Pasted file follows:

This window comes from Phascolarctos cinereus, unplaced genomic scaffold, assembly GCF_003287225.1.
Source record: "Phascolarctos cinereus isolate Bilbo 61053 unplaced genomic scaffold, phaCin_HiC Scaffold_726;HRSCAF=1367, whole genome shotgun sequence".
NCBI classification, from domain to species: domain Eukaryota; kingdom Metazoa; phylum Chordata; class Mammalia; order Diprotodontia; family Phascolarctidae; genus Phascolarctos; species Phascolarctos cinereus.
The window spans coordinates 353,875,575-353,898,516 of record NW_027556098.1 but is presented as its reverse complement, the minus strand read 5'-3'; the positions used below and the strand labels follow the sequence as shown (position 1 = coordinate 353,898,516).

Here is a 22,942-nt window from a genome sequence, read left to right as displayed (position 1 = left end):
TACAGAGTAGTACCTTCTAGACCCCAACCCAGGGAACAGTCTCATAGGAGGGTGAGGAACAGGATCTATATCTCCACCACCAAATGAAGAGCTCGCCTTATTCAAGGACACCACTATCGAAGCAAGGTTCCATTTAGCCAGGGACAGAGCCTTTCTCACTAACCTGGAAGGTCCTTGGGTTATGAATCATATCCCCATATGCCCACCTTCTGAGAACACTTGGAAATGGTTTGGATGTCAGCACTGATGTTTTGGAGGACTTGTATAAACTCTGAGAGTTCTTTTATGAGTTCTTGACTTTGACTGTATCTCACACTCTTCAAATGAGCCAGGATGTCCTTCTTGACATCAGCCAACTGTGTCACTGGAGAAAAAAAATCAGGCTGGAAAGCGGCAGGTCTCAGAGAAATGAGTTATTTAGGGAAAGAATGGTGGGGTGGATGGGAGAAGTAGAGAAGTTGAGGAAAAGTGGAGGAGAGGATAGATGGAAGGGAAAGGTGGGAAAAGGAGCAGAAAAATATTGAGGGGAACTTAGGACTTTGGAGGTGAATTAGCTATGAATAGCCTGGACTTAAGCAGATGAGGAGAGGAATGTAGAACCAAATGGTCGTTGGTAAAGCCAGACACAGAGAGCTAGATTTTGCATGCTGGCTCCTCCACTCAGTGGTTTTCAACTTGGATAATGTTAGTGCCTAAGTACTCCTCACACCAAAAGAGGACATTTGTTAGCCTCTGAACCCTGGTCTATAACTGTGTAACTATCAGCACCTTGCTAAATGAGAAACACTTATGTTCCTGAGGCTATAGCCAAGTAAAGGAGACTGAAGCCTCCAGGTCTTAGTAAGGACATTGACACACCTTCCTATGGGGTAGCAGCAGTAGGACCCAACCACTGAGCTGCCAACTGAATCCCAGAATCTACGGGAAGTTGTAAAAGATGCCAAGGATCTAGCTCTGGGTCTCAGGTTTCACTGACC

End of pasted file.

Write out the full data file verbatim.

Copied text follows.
This window comes from Phascolarctos cinereus, unplaced genomic scaffold, assembly GCF_003287225.1.
Source record: "Phascolarctos cinereus isolate Bilbo 61053 unplaced genomic scaffold, phaCin_HiC Scaffold_726;HRSCAF=1367, whole genome shotgun sequence".
NCBI classification, from domain to species: domain Eukaryota; kingdom Metazoa; phylum Chordata; class Mammalia; order Diprotodontia; family Phascolarctidae; genus Phascolarctos; species Phascolarctos cinereus.
The window spans coordinates 353,875,575-353,898,516 of record NW_027556098.1 but is presented as its reverse complement, the minus strand read 5'-3'; the positions used below and the strand labels follow the sequence as shown (position 1 = coordinate 353,898,516).

Here is a 22,942-nt window from a genome sequence, read left to right as displayed (position 1 = left end):
TACAGAGTAGTACCTTCTAGACCCCAACCCAGGGAACAGTCTCATAGGAGGGTGAGGAACAGGATCTATATCTCCACCACCAAATGAAGAGCTCGCCTTATTCAAGGACACCACTATCGAAGCAAGGTTCCATTTAGCCAGGGACAGAGCCTTTCTCACTAACCTGGAAGGTCCTTGGGTTATGAATCATATCCCCATATGCCCACCTTCTGAGAACACTTGGAAATGGTTTGGATGTCAGCACTGATGTTTTGGAGGACTTGTATAAACTCTGAGAGTTCTTTTATGAGTTCTTGACTTTGACTGTATCTCACACTCTTCAAATGAGCCAGGATGTCCTTCTTGACATCAGCCAACTGTGTCACTGGAGAAAAAAAATCAGGCTGGAAAGCGGCAGGTCTCAGAGAAATGAGTTATTTAGGGAAAGAATGGTGGGGTGGATGGGAGAAGTAGAGAAGTTGAGGAAAAGTGGAGGAGAGGATAGATGGAAGGGAAAGGTGGGAAAAGGAGCAGAAAAATATTGAGGGGAACTTAGGACTTTGGAGGTGAATTAGCTATGAATAGCCTGGACTTAAGCAGATGAGGAGAGGAATGTAGAACCAAATGGTCGTTGGTAAAGCCAGACACAGAGAGCTAGATTTTGCATGCTGGCTCCTCCACTCAGTGGTTTTCAACTTGGATAATGTTAGTGCCTAAGTACTCCTCACACCAAAAGAGGACATTTGTTAGCCTCTGAACCCTGGTCTATAACTGTGTAACTATCAGCACCTTGCTAAATGAGAAACACTTATGTTCCTGAGGCTATAGCCAAGTAAAGGAGACTGAAGCCTCCAGGTCTTAGTAAGGACATTGACACACCTTCCTATGGGGTAGCAGCAGTAGGACCCAACCACTGAGCTGCCAACTGAATCCCAGAATCTACGGGAAGTTGTAAAAGATGCCAAGGATCTAGCTCTGGGTCTCAGGTTTCACTGACC